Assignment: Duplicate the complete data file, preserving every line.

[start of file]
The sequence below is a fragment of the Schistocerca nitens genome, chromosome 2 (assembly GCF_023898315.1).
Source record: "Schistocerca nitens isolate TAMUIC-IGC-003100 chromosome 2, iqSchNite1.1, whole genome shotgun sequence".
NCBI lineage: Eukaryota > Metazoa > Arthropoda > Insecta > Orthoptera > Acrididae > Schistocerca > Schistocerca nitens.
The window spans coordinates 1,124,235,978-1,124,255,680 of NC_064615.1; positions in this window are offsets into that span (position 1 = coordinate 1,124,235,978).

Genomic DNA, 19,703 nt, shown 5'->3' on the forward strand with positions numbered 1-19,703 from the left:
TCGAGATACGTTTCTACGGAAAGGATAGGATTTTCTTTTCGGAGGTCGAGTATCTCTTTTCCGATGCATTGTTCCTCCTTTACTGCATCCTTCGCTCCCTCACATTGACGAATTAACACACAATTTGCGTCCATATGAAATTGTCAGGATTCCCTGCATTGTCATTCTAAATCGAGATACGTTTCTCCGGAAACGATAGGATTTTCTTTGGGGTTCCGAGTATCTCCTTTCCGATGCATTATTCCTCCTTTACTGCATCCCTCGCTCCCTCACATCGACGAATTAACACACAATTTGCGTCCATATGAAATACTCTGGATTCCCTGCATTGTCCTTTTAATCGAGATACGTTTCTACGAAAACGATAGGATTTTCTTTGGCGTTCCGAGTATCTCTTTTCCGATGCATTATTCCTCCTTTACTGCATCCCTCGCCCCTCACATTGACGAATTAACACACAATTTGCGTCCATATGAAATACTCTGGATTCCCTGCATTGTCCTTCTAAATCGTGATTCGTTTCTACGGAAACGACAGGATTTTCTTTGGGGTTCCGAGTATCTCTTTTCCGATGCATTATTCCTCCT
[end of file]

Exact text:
The sequence below is a fragment of the Schistocerca nitens genome, chromosome 2 (assembly GCF_023898315.1).
Source record: "Schistocerca nitens isolate TAMUIC-IGC-003100 chromosome 2, iqSchNite1.1, whole genome shotgun sequence".
NCBI lineage: Eukaryota > Metazoa > Arthropoda > Insecta > Orthoptera > Acrididae > Schistocerca > Schistocerca nitens.
The window spans coordinates 1,124,235,978-1,124,255,680 of NC_064615.1; positions in this window are offsets into that span (position 1 = coordinate 1,124,235,978).

Genomic DNA, 19,703 nt, shown 5'->3' on the forward strand with positions numbered 1-19,703 from the left:
TCGAGATACGTTTCTACGGAAAGGATAGGATTTTCTTTTCGGAGGTCGAGTATCTCTTTTCCGATGCATTGTTCCTCCTTTACTGCATCCTTCGCTCCCTCACATTGACGAATTAACACACAATTTGCGTCCATATGAAATTGTCAGGATTCCCTGCATTGTCATTCTAAATCGAGATACGTTTCTCCGGAAACGATAGGATTTTCTTTGGGGTTCCGAGTATCTCCTTTCCGATGCATTATTCCTCCTTTACTGCATCCCTCGCTCCCTCACATCGACGAATTAACACACAATTTGCGTCCATATGAAATACTCTGGATTCCCTGCATTGTCCTTTTAATCGAGATACGTTTCTACGAAAACGATAGGATTTTCTTTGGCGTTCCGAGTATCTCTTTTCCGATGCATTATTCCTCCTTTACTGCATCCCTCGCCCCTCACATTGACGAATTAACACACAATTTGCGTCCATATGAAATACTCTGGATTCCCTGCATTGTCCTTCTAAATCGTGATTCGTTTCTACGGAAACGACAGGATTTTCTTTGGGGTTCCGAGTATCTCTTTTCCGATGCATTATTCCTCCT